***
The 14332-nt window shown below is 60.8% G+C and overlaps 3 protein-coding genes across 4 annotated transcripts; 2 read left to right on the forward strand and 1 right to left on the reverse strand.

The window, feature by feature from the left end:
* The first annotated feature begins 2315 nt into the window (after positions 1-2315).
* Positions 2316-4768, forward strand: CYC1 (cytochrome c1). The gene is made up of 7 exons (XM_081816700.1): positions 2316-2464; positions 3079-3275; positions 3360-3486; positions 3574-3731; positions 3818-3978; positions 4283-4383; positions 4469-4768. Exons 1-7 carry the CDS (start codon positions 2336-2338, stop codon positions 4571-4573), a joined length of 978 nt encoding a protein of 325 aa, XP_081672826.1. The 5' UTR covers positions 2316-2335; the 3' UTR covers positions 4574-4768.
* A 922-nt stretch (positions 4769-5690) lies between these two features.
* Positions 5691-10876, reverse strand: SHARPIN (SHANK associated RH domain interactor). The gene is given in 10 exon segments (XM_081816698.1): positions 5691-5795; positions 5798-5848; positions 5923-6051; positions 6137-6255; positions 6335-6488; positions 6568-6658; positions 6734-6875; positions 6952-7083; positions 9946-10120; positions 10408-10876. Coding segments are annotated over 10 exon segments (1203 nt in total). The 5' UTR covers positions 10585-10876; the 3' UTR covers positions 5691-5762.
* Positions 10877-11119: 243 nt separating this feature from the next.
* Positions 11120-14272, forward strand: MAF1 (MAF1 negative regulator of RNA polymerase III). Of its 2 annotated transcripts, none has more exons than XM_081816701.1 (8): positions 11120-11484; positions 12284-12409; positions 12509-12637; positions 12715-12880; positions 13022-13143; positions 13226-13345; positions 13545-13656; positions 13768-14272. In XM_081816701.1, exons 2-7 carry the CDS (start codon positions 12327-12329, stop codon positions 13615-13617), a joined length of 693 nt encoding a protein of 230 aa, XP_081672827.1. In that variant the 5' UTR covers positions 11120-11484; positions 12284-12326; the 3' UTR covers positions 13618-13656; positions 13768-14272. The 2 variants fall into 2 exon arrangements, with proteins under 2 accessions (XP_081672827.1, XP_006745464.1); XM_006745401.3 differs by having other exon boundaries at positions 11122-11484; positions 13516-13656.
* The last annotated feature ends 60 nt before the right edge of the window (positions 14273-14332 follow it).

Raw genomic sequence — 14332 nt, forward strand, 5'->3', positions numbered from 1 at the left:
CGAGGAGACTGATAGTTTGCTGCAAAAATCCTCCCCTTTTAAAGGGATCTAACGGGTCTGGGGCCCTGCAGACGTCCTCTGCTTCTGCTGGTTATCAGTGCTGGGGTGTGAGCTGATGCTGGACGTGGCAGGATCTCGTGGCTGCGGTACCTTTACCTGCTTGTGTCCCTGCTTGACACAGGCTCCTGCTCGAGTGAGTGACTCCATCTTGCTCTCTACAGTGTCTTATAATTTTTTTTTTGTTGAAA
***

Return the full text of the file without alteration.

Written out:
The 14332-nt window shown below is 60.8% G+C and overlaps 3 protein-coding genes across 4 annotated transcripts; 2 read left to right on the forward strand and 1 right to left on the reverse strand.

The window, feature by feature from the left end:
* The first annotated feature begins 2315 nt into the window (after positions 1-2315).
* Positions 2316-4768, forward strand: CYC1 (cytochrome c1). The gene is made up of 7 exons (XM_081816700.1): positions 2316-2464; positions 3079-3275; positions 3360-3486; positions 3574-3731; positions 3818-3978; positions 4283-4383; positions 4469-4768. Exons 1-7 carry the CDS (start codon positions 2336-2338, stop codon positions 4571-4573), a joined length of 978 nt encoding a protein of 325 aa, XP_081672826.1. The 5' UTR covers positions 2316-2335; the 3' UTR covers positions 4574-4768.
* A 922-nt stretch (positions 4769-5690) lies between these two features.
* Positions 5691-10876, reverse strand: SHARPIN (SHANK associated RH domain interactor). The gene is given in 10 exon segments (XM_081816698.1): positions 5691-5795; positions 5798-5848; positions 5923-6051; positions 6137-6255; positions 6335-6488; positions 6568-6658; positions 6734-6875; positions 6952-7083; positions 9946-10120; positions 10408-10876. Coding segments are annotated over 10 exon segments (1203 nt in total). The 5' UTR covers positions 10585-10876; the 3' UTR covers positions 5691-5762.
* Positions 10877-11119: 243 nt separating this feature from the next.
* Positions 11120-14272, forward strand: MAF1 (MAF1 negative regulator of RNA polymerase III). Of its 2 annotated transcripts, none has more exons than XM_081816701.1 (8): positions 11120-11484; positions 12284-12409; positions 12509-12637; positions 12715-12880; positions 13022-13143; positions 13226-13345; positions 13545-13656; positions 13768-14272. In XM_081816701.1, exons 2-7 carry the CDS (start codon positions 12327-12329, stop codon positions 13615-13617), a joined length of 693 nt encoding a protein of 230 aa, XP_081672827.1. In that variant the 5' UTR covers positions 11120-11484; positions 12284-12326; the 3' UTR covers positions 13618-13656; positions 13768-14272. The 2 variants fall into 2 exon arrangements, with proteins under 2 accessions (XP_081672827.1, XP_006745464.1); XM_006745401.3 differs by having other exon boundaries at positions 11122-11484; positions 13516-13656.
* The last annotated feature ends 60 nt before the right edge of the window (positions 14273-14332 follow it).

Raw genomic sequence — 14332 nt, forward strand, 5'->3', positions numbered from 1 at the left:
CGAGGAGACTGATAGTTTGCTGCAAAAATCCTCCCCTTTTAAAGGGATCTAACGGGTCTGGGGCCCTGCAGACGTCCTCTGCTTCTGCTGGTTATCAGTGCTGGGGTGTGAGCTGATGCTGGACGTGGCAGGATCTCGTGGCTGCGGTACCTTTACCTGCTTGTGTCCCTGCTTGACACAGGCTCCTGCTCGAGTGAGTGACTCCATCTTGCTCTCTACAGTGTCTTATAATTTTTTTTTTGTTGAAA